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Can my compost be saved?

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I should probably start by saying that the pile smells sweet and there are worms present.

Last summer had a compost tumbler going and it cranked out great compost but I quicky found that we had more material than it can handle. DH helped me build two stalls to hold piles instead. We've been adding to it all winter but with snow and rain it just stayed too wet. I've stopped adding greens to the pile and have been spending a considerable amount of time adding browns to try to sop up some of the moisture. We've since started a new pile in the second stall.

Is there any chance that the original pile will heat up and actually finish my compost? I was really hoping to use it this spring and summer.

Any suggestions as to what we should do next winter to avoid this problem?

Thanks!

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  1. have u only been adding food/kitchen waste to it?

    2 Replies
    1. re: srsone

      Kitchen waste, dried leaves, shredded paper, and torn up cardboard are the staples in the pile. I do think I started adding more kitchen waste than I could support with the carbons and that's what lead to this mess :(.

    2. Composting slows down in cold weather but will pick up once the weather warms up. You do need enough air in the mix to get aerobic decomposition going. Turning is key.

      No location is indicated in OP , but many areas in the midwest and northeast get enough rain and snow to over-water compost, particularly in the winter. Covering the bins helps control moisture level.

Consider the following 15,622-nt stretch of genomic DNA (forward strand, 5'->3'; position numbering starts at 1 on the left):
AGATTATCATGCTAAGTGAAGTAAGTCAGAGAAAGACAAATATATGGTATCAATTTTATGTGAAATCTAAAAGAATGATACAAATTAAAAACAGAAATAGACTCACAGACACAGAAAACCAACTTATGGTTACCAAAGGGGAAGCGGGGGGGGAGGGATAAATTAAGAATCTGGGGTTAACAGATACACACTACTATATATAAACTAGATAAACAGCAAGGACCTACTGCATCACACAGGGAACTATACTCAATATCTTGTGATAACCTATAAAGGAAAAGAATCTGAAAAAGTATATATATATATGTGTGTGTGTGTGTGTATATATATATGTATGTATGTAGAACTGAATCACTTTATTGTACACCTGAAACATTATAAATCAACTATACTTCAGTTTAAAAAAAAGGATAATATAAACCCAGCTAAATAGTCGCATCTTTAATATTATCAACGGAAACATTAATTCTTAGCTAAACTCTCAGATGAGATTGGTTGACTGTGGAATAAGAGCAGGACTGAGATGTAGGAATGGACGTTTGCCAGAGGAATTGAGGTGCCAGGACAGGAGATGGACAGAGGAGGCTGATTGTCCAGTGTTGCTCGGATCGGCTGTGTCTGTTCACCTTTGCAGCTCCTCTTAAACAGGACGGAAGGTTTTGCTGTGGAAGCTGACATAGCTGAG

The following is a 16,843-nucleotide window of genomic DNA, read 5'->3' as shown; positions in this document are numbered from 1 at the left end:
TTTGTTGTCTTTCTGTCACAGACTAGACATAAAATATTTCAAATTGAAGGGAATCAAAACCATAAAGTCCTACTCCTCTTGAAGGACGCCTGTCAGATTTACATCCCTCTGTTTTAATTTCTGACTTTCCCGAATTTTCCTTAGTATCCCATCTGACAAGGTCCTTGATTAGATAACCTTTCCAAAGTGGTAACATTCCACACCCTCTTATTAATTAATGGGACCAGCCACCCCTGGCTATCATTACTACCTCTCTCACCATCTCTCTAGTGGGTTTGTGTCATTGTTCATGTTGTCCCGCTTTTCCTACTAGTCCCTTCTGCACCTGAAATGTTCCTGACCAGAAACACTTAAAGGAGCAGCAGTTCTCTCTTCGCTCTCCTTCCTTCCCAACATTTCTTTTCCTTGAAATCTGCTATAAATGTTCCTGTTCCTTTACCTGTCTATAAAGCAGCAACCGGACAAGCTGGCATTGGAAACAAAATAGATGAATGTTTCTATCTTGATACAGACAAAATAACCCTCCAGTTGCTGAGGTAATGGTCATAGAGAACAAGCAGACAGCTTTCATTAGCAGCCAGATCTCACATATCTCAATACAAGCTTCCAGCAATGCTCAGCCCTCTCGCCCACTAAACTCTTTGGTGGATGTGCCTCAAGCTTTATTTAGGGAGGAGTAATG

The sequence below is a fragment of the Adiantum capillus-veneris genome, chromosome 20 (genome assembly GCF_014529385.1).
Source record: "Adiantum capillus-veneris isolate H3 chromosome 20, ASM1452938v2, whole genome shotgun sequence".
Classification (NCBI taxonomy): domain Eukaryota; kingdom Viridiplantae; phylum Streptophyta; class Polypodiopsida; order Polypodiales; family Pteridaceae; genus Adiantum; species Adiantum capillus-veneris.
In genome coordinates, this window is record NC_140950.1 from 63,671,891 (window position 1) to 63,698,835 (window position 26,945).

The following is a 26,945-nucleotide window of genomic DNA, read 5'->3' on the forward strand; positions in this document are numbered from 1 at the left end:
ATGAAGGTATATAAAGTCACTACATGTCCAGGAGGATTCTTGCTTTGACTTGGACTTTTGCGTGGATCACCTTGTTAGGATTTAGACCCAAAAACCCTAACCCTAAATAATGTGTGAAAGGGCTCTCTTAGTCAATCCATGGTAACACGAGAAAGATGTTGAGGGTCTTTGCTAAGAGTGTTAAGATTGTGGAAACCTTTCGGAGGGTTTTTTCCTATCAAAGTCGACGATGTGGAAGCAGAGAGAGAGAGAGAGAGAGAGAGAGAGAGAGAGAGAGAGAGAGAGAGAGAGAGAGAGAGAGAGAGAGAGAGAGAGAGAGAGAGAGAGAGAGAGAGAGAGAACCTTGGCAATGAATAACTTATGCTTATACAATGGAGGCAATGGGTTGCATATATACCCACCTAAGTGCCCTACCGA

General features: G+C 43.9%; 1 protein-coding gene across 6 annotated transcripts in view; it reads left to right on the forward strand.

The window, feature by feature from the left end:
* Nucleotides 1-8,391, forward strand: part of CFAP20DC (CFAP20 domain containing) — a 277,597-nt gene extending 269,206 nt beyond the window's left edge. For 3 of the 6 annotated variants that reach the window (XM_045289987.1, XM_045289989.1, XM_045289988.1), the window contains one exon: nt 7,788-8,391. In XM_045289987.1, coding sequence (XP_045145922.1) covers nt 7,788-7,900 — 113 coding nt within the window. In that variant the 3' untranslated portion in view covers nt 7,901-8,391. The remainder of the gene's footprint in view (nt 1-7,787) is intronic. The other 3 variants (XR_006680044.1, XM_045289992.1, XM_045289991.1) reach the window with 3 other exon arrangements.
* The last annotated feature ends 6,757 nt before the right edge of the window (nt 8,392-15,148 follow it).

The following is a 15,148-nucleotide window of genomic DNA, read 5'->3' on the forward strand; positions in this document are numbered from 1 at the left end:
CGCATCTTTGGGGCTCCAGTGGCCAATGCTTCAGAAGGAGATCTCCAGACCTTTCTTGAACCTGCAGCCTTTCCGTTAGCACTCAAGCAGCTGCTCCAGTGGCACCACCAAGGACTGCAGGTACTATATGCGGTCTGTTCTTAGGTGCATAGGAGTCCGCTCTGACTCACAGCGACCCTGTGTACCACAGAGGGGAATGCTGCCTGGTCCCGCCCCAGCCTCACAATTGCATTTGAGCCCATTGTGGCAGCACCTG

1 Reply
      1. re: Eldon Kreider

        Oh yeah, forgot to say where I live lol! I live in Nashville/ midTN.

        I've been turning about twice a week. This morning I spent the better part of an hour *fluffing* the pile with a pitchfork while tossing in some shredded paper ans cardboard.

        Yay! So glad there is hope!

      2. My first thought is that you need some nitrogen to restart the <heat> decomposition. Did a quick search and found this link. If wanting to stay organic, see the shaded boxes for options.

        But scroll close to the bottom to the heading: Diagnosing composting problems - the last paragraph talks about a "sweet" smelling compost pile and the need for nitrogen.

        http://extension.missouri.edu/publica...

        1. Mix and wait. Aeration and time will work wonders.

          1. I just posted this reply in another compost related thread with some links. Hope these help.

            1st link is a review of various composting systems and how they work:
            http://ucce.ucdavis.edu/files/filelib...

            2nd link is a Compost Troubleshooting Guide:
            http://celosangeles.ucdavis.edu/files...